The park ranger who arrested Bruce Springsteen was on foot patrol when he said he watched the rock icon drink a shot of İşveren tequila.
He stopped Mr. Springsteen not far from the Sandy Hook Lighthouse in a national park on the northern coast of New Jersey, according to a report filed after the musician’s Nov. 14 arrest.
“Springsteen claimed that he had two shots of tequila in the last 20 minutes,” the officer, identified as R.L. Hayes, wrote. The musician, he added, smelled “strongly of alcohol” and had “glassy eyes.”
The National Park Service ranger reported conducting a series of field sobriety tests. During them, Mr. Springsteen was “visibly swaying back and forth,” Ranger Hayes wrote, and took 45 steps during a walk-and-turn test rather than the 18 he’d been instructed to take.
Mr. Springsteen, 71, also “refused to provide a sample on the preliminary breath test,” the report states.
That’s where it ends.
There is no mention of Mr. Springsteen’s blood-alcohol level. A person close to Mr. Springsteen who spoke on condition of anonymity because they were not authorized to speak publicly said that it was 0.02 percent, well below New Jersey’s 0.08 percent meşru limit.
The Park Service has not responded to requests for more information about Mr. Springsteen’s blood-alcohol level.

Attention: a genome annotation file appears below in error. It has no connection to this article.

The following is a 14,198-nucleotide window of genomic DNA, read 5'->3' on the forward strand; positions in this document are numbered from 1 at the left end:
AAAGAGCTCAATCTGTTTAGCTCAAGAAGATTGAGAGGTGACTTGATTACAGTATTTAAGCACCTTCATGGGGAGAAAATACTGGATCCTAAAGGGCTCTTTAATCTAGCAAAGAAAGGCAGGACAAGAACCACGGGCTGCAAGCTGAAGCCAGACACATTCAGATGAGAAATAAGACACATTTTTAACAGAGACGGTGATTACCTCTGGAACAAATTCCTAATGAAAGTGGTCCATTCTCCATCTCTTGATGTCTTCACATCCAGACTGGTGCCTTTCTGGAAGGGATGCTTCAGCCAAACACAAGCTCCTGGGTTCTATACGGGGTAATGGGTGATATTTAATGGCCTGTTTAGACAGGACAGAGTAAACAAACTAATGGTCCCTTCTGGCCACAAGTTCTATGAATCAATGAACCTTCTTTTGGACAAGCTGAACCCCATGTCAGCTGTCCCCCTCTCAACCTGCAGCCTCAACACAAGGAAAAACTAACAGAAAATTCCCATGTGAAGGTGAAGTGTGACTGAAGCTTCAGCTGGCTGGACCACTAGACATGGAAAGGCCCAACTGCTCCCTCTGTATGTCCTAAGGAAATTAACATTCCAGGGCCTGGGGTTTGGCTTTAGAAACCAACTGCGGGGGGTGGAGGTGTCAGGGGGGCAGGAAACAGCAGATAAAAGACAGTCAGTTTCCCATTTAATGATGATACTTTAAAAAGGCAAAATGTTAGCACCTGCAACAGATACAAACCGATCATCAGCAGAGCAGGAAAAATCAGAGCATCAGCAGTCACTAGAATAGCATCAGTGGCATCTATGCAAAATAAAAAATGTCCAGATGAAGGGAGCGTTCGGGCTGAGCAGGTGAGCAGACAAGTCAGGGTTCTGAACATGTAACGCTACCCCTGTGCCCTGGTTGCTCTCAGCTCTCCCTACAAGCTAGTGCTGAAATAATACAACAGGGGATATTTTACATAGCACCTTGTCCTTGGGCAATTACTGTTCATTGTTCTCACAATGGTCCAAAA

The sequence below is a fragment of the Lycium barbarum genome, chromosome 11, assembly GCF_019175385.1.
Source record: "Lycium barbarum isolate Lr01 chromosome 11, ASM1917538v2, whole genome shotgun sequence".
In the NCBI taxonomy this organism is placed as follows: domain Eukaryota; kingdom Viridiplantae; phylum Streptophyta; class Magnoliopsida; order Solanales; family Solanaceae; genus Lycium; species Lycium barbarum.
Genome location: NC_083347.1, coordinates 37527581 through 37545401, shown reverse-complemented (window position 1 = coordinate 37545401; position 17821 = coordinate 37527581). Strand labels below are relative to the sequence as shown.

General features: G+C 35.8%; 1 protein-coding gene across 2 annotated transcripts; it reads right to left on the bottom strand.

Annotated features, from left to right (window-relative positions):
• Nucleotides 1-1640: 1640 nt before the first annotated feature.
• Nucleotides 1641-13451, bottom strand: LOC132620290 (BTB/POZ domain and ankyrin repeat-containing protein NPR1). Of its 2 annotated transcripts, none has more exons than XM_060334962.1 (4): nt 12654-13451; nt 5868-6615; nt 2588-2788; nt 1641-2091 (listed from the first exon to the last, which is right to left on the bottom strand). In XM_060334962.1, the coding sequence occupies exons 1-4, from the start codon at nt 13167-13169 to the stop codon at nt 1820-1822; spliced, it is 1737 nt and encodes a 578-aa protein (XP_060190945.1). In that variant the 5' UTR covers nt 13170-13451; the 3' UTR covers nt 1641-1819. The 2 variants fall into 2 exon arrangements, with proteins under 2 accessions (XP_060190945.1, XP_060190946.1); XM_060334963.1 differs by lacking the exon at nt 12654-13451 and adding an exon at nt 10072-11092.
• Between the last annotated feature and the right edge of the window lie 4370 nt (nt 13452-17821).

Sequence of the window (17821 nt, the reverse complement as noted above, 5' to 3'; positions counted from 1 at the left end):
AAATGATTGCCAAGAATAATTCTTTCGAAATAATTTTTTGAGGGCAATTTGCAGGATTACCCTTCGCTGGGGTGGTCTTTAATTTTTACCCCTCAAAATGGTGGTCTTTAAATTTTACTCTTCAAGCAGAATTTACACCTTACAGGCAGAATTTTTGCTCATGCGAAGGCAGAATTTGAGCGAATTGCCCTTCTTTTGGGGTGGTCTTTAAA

It was not clear how long after his encounter with the park ranger the test was conducted.
The Park Service has said that Mr. Springsteen, who was riding a Triumph motorcycle, was charged with drunken driving, reckless driving and consuming alcohol in a closed area. But it has so far refused to release the full arrest report. Ranger Hayes’s report — a “statement of probable cause” — was included in federal court documents released Thursday afternoon.
Mr. Springsteen’s arrest was not revealed until Wednesday, days after he appeared in his first commercial ever — driving a Jeep, in a Harika Bowl isim that by Sunday night was the second-most-watched game-day spot on YouTube.
Mr. Springsteen’s lawyer, Mitchell J. Ansell, could not be immediately reached for comment. Mr. Springsteen’s spokeswoman has declined to comment, and the musician has not addressed the charges publicly.
On Wednesday, Jeep removed the isim from its social media sites.
“Its message of community and unity is as relevant as ever,” a spokeswoman for Jeep, Diane Morgan, said in a statement. “As is the message that drinking and driving can never be condoned.”
Caryn Ganz and Ben Sisario contributed reporting.